William Vaughn

Running ZNC Bouncer With K3s

In my previous blog My Personal IRC Renaissance I explained how and why I’ve recently started using IRC more. One of the things that I think keeps IRC relevant is its simplicity. The simplicity lends itself to hackability and experimentation. It’s great fun! The simplicity can also sometimes be a detriment. In our modern internet world we expect applications to store information and give it to us on-demand. IRC doesn’t work like that. It is as real-time as real-time gets. If you’re not logged in, you don’t see your messages. Running a ZNC Bouncer is one way to layer on some features to IRC that make it feel like a more modern application. ZNC stays logged into IRC for you, and you can connect to it from multiple IRC clients. The service buffes and replays messages you missed since your last connection.

For a while I was running ZNC on a Google Cloud Platform VM. Instructions and resources for how to do so are here, on the System Crafters Wiki. This solution worked for me for about a month, but since I’m not using that server for anything else it’s quite a price tag to pay just to run a ZNC service. There are lots of cheaper hosting solutions, but I decided instead to run ZNC inside my local home network where it’s not exposed to the broader internet. This is also inexpensive because I’m leveraging a Protectli Vault Mini-PC that I already own which is acting as the master node of a small Kubernetes cluster via k3s.



Update: See my blog IRC Services at Home with k3s

Persistent Volume for ZNC Config

apiVersion: v1
kind: PersistentVolumeClaim
  name: znc-local-path-pvc
  namespace: default
    - ReadWriteOnce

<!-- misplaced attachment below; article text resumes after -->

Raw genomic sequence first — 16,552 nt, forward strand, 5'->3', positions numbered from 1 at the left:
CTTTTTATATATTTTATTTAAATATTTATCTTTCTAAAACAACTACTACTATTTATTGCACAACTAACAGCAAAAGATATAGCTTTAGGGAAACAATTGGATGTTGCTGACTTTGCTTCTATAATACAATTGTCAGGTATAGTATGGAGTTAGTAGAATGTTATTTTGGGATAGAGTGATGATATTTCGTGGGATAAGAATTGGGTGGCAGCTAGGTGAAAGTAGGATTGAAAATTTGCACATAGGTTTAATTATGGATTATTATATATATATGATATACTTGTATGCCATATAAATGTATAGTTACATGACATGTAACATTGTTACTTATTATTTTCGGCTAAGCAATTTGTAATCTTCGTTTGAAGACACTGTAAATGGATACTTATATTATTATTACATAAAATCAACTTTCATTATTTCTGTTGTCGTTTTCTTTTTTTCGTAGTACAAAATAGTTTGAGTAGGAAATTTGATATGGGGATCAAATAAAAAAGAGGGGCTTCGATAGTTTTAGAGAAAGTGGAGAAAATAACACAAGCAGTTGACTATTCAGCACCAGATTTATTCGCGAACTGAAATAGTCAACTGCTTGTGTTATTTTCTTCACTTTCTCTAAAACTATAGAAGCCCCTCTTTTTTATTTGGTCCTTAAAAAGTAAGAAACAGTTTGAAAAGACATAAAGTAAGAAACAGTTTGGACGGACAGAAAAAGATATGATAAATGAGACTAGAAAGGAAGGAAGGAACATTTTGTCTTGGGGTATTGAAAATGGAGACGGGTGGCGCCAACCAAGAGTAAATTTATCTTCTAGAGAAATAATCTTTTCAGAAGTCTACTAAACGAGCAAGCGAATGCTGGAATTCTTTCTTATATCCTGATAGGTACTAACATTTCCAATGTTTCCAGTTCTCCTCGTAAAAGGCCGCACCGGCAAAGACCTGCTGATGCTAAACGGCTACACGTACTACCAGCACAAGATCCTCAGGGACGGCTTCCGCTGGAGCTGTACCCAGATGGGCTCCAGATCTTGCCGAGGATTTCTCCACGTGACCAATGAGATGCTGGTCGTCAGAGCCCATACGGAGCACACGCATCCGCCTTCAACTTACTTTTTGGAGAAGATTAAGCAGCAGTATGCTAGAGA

storageClassName: local-path
      storage: 200Ki

A Persistent Volume holds data after a deployment or pod is gone. It is used here to supply a permanent location for the /znc-data directory that the ZNC application works with. The ZNC webadmin itself interacts directly with a file /znc-data/configs/znc.conf. This is like the database for ZNC. It holds all information about your servers, nicknames, and configured options. Because this is a dynamic config, it changes as you use the ZNC web app, it would be a poor fit for a k8s configmap object. It needs to be updated while the pod runs. The PVC was the best solution I could come up with. Let me know if you come up with anything better!

ZNC Deployment

apiVersion: apps/v1
kind: Deployment
    app: znc-bouncer
  name: znc-bouncer
  replicas: 1
      app: znc-bouncer
        app: znc-bouncer
      - name: znc-config
          claimName: znc-local-path-pvc
      - name: init-config
        image: znc:1.8.2
        command: ['/bin/sh', '-c', "until [ -f /znc-data/configs/znc.conf ]; do echo waiting for znc.conf; sleep 2; done"]
          - mountPath: /znc-data
            name: znc-config
      - name: znc
        image: znc:1.8.2
        - containerPort: 6667
          - mountPath: /znc-data
            name: znc-config

Probably not the simplest deployment file you’ve seen. There’s a few things to go over here.

  1. The volumes and volumeMounts are staking a claim on our pv disk space in order to store the /znc-data configs.
  2. There is an initContainers section that defines a container named init-config, more about that below because it really ties everything together.
  3. The znc container is straightforward, listening for connections on port 6667.

What’s up with init-config. Well, ZNC relies on you having a znc.conf in place before the service starts. It also has a command line option znc --makeconf that it expects you to run in order to interactively make that configuration file (and other important files). The init-config container is running a loop checking that the znc.conf file has been made and is in the persistent volume. The pod won’t complete it’s startup until znc --makeconf has been run. If, on the other hand the file has already been made, the init-config will be short lived.

The first time you start this deployment you’ll see something like this:

[nackjicholson@vault ~]$ k get po
NAME                           READY   STATUS     RESTARTS   AGE
znc-bouncer-XXXXXXXXXX-YYYYY   0/1     Init:0/1   0          84s